When I came to Lagos, my dad was still in the military so we lived in Ojo Barracks. After a few years, we moved to Okokomaiko. We lived there for a while before we moved to our permanent house around Iyana-Ira.
You talked about your dad being in the military, did that have any impact on your upbringing?
I think the biggest one was that for the earliest stages of my life, I wasn’t living with my dad. I was about nine years old before I started staying with him constantly. Also, living with him in the barracks had an impact on me because living there is a totally different way of life. A lot of people who lived there eventually don’t turn out right because of certain things and there’s also the stereotypes. Also, there are specific ways my dad being in the military has affected me that I can’t necessarily explain, but I know it had an impact on me.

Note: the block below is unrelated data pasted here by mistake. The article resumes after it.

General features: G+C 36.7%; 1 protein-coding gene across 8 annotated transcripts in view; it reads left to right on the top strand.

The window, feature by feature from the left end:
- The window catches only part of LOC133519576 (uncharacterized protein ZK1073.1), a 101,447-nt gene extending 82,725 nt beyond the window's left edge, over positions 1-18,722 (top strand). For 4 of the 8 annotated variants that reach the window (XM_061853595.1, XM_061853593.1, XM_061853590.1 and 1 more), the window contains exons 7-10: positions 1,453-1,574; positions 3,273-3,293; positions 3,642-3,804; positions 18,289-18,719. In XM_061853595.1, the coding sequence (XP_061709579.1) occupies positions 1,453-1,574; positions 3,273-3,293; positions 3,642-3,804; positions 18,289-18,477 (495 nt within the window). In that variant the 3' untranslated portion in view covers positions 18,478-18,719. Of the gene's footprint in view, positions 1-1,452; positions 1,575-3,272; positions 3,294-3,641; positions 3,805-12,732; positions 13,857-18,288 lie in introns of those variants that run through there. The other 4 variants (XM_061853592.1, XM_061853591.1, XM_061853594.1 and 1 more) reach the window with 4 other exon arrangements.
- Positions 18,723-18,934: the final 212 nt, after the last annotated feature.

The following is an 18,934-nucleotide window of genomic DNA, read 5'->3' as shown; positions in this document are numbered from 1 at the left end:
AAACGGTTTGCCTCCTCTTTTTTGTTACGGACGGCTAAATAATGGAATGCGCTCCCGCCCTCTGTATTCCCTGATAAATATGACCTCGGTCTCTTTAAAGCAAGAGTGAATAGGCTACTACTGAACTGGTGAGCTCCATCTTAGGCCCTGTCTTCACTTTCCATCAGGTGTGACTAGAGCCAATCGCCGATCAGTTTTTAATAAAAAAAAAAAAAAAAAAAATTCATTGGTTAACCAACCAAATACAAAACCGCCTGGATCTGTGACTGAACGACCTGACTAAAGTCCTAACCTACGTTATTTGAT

How did you get into music?
I wasn’t musically-inclined till around JSS2. The church my parents attended had a branch that was right in my compound and they needed someone to play the keyboard and my dad suggested I learned how to play. They made an arrangement for someone to teach me how to play and after learning for a month, my teacher had to leave because he was a touring artist. He didn’t come back for a while and I just started linking up with friends in the area because a lot of people in the area were interested in music at that time, it was a trendy thing to do. It became a little competition to see who the best keyboardist, guitarist, and drummer was.
How did it evolve from you playing at churches to you becoming a professional musician?